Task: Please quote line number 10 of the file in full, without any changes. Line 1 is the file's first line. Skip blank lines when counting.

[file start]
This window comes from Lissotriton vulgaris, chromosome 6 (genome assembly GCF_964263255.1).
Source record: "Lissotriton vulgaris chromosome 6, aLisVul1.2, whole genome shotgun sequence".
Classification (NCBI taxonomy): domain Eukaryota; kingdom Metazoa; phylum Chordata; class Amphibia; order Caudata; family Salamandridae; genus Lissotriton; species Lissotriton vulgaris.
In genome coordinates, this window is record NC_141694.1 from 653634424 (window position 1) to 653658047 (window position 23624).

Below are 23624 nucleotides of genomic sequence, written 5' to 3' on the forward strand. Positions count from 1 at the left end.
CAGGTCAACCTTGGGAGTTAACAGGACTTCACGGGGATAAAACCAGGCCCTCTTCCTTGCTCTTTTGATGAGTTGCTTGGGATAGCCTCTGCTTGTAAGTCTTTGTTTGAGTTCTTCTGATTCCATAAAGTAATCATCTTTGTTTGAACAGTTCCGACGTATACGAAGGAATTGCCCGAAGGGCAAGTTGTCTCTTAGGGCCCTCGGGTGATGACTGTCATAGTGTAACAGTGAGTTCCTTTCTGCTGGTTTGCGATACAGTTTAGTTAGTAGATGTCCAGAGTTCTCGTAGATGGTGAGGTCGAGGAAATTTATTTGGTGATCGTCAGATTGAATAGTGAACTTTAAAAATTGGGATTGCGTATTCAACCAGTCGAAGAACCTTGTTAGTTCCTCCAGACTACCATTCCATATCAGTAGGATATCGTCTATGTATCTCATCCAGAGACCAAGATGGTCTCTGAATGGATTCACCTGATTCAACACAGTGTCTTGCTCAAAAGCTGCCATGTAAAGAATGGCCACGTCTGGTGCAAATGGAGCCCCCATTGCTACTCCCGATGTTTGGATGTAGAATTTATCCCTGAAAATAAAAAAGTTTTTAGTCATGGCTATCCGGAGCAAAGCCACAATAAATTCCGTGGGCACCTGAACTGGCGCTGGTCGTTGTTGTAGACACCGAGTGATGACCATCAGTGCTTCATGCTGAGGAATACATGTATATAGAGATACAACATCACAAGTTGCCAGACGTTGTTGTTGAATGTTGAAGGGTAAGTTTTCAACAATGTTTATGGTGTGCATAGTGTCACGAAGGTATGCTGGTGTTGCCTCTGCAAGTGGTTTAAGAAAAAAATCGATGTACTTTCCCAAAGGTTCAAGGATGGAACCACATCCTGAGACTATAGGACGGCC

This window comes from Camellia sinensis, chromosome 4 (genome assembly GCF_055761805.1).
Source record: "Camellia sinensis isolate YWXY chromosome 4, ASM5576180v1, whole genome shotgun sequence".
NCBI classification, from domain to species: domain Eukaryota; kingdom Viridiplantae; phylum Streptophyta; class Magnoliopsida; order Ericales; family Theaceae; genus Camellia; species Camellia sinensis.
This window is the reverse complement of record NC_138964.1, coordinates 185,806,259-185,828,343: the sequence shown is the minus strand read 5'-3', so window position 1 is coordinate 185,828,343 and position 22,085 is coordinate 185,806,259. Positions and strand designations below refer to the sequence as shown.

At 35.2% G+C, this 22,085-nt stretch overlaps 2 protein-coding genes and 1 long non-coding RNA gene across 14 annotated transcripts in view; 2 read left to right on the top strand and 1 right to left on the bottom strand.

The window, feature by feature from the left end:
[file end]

This window is the reverse complement of record NC_138964.1, coordinates 185,806,259-185,828,343: the sequence shown is the minus strand read 5'-3', so window position 1 is coordinate 185,828,343 and position 22,085 is coordinate 185,806,259. Positions and strand designations below refer to the sequence as shown.